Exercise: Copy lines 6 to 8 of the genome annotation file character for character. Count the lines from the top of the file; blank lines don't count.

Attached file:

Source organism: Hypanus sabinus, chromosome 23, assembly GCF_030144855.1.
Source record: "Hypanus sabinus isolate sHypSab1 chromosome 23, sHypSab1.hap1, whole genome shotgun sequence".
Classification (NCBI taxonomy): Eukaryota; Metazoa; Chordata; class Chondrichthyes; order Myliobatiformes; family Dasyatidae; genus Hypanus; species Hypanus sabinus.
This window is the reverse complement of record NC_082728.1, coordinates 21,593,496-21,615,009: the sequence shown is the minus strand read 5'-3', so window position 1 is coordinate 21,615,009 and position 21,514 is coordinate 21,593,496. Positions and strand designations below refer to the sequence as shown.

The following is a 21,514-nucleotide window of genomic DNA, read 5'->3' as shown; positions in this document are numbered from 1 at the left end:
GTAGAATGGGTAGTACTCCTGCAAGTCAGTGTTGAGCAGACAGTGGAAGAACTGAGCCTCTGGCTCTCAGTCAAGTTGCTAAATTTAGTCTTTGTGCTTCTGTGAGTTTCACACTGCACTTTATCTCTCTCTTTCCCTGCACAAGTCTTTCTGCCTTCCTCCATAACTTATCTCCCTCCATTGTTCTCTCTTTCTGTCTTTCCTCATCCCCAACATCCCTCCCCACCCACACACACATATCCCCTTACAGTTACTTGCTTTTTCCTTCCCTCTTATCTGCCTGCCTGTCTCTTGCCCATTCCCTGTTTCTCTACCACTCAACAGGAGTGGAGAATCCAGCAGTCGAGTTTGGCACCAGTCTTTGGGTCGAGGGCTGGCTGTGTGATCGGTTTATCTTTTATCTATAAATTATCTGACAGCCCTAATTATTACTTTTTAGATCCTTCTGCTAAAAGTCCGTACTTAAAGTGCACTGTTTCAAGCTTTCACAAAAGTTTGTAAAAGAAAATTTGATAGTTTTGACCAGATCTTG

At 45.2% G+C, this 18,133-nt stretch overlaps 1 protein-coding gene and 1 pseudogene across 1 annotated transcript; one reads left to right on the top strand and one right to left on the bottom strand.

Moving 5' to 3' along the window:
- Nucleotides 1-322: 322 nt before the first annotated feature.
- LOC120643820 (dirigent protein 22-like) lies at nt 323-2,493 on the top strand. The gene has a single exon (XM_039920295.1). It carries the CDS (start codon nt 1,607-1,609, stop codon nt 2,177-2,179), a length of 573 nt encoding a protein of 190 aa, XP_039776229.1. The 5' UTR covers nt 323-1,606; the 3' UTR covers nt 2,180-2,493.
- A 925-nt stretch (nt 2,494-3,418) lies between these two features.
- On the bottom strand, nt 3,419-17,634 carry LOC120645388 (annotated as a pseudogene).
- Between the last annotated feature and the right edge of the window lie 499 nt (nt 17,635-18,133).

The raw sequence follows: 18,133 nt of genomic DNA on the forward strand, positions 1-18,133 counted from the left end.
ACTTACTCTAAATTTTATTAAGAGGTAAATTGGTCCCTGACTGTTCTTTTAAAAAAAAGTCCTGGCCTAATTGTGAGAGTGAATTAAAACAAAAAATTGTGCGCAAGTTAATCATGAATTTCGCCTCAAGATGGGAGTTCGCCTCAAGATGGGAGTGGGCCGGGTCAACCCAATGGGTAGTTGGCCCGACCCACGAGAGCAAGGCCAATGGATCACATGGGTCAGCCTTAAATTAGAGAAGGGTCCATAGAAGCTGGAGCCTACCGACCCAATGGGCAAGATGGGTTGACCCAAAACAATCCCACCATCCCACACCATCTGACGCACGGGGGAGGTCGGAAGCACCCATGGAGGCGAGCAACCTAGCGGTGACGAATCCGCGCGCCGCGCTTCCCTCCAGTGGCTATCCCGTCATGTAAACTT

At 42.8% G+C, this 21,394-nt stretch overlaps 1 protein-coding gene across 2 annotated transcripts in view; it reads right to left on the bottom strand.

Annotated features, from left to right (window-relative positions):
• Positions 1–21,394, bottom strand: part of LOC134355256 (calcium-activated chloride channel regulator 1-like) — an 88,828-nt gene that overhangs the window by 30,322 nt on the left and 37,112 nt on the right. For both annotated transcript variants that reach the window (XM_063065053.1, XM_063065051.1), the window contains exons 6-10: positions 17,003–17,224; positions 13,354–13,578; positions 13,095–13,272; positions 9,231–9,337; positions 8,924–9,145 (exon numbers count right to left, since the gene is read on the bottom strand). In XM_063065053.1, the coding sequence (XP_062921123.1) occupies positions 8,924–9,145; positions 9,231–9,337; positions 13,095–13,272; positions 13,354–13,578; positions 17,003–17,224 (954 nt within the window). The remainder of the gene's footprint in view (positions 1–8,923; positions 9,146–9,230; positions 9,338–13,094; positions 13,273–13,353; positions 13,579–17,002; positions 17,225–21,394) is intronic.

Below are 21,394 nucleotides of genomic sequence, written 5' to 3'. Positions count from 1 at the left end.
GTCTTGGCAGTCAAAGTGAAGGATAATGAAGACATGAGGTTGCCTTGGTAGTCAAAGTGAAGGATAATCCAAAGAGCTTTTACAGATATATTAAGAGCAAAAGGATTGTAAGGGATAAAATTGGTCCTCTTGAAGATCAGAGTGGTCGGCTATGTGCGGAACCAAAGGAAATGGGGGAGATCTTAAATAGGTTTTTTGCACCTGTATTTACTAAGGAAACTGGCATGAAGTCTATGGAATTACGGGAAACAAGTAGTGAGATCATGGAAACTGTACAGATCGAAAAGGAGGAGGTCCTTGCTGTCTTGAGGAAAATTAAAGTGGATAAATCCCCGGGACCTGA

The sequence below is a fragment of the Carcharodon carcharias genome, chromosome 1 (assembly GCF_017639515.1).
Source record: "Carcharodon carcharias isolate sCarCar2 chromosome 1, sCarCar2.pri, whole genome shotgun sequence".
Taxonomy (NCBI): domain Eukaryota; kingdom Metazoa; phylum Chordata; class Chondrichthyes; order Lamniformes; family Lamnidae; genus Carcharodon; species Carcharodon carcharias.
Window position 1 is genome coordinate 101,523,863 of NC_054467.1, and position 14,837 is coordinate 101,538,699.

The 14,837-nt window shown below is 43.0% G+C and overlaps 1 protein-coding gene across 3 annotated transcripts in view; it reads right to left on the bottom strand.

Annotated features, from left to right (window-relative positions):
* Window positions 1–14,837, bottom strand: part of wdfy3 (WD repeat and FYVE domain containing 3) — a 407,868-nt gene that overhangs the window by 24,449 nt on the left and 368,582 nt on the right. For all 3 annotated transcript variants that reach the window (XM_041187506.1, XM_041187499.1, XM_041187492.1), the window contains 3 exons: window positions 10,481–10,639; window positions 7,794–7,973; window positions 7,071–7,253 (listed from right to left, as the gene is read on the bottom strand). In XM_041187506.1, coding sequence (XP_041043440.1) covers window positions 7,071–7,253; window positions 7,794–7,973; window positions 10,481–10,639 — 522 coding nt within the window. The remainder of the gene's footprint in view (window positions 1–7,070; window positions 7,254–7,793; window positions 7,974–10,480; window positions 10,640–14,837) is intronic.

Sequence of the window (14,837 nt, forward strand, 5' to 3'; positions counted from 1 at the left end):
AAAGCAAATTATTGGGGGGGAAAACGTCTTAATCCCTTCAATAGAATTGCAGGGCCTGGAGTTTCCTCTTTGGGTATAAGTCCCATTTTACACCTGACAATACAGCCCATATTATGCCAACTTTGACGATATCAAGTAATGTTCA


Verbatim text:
GTAGAATGGGTAGTACTCCTGCAAGTCAGTGTTGAGCAGACAGTGGAAGAACTGAGCCTCTGGCTCTCAGTCAAGTTGCTAAATTTAGTCTTTGTGCTTCTGTGAGTTTCACACTGCACTTTATCTCTCTCTTTCCCTGCACAAGTCTTTCTGCCTTCCTCCATAACTTATCTCCCTCCATTGTTCTCTCTTTCTGTCTTTCCTCATCCCCAACATCCCTCCCCACCCACACACACATATCCCCTTACAGTTACTTGCTTTTTCCTTCCCTCTTATCTGCCTGCCTGTCTCTTGCCCATTCCCTGTTTCTCTACCACTCAACAGGAGTGGAGAATCCAGCAGTCGAGTTTGGCACCAGTCTTTGGGTCGAGGGCTGGCTGTGTGATCGGTTTATCTTTTATCTATAAATTATCTGACAGCCCTAATTATTACTTTTTAGATCCTTCTGCTAAAAGTCCGTACTTAAAGTGCACTGTTTCAAGCTTTCACAAAAGTTTGTAAAAGAAAATTTGATAGTTTTGACCAGATCTTG

At 45.2% G+C, this 18,133-nt stretch overlaps 1 protein-coding gene and 1 pseudogene across 1 annotated transcript; one reads left to right on the top strand and one right to left on the bottom strand.

Moving 5' to 3' along the window: